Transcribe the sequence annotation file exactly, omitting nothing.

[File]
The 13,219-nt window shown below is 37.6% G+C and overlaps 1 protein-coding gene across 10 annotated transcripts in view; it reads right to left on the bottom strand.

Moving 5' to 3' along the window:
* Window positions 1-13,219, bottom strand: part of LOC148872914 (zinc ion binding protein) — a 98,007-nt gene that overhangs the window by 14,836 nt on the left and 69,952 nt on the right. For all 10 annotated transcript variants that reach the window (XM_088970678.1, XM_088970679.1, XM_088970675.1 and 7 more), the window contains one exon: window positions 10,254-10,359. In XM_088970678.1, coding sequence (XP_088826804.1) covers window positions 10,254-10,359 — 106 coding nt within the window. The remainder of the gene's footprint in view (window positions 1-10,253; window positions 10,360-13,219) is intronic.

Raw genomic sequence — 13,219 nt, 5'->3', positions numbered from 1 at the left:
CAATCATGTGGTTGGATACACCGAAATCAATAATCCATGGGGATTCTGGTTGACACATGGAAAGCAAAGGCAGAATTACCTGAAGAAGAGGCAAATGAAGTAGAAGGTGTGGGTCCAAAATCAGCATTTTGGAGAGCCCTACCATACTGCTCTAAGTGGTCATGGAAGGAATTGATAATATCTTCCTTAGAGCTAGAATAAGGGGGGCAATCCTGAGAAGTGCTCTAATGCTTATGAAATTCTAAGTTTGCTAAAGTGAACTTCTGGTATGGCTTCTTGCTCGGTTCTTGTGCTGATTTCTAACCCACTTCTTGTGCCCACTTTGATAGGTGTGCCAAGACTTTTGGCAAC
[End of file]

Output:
The 13,219-nt window shown below is 37.6% G+C and overlaps 1 protein-coding gene across 10 annotated transcripts in view; it reads right to left on the bottom strand.

Moving 5' to 3' along the window:
* Window positions 1-13,219, bottom strand: part of LOC148872914 (zinc ion binding protein) — a 98,007-nt gene that overhangs the window by 14,836 nt on the left and 69,952 nt on the right. For all 10 annotated transcript variants that reach the window (XM_088970678.1, XM_088970679.1, XM_088970675.1 and 7 more), the window contains one exon: window positions 10,254-10,359. In XM_088970678.1, coding sequence (XP_088826804.1) covers window positions 10,254-10,359 — 106 coding nt within the window. The remainder of the gene's footprint in view (window positions 1-10,253; window positions 10,360-13,219) is intronic.

Raw genomic sequence — 13,219 nt, 5'->3', positions numbered from 1 at the left:
CAATCATGTGGTTGGATACACCGAAATCAATAATCCATGGGGATTCTGGTTGACACATGGAAAGCAAAGGCAGAATTACCTGAAGAAGAGGCAAATGAAGTAGAAGGTGTGGGTCCAAAATCAGCATTTTGGAGAGCCCTACCATACTGCTCTAAGTGGTCATGGAAGGAATTGATAATATCTTCCTTAGAGCTAGAATAAGGGGGGCAATCCTGAGAAGTGCTCTAATGCTTATGAAATTCTAAGTTTGCTAAAGTGAACTTCTGGTATGGCTTCTTGCTCGGTTCTTGTGCTGATTTCTAACCCACTTCTTGTGCCCACTTTGATAGGTGTGCCAAGACTTTTGGCAAC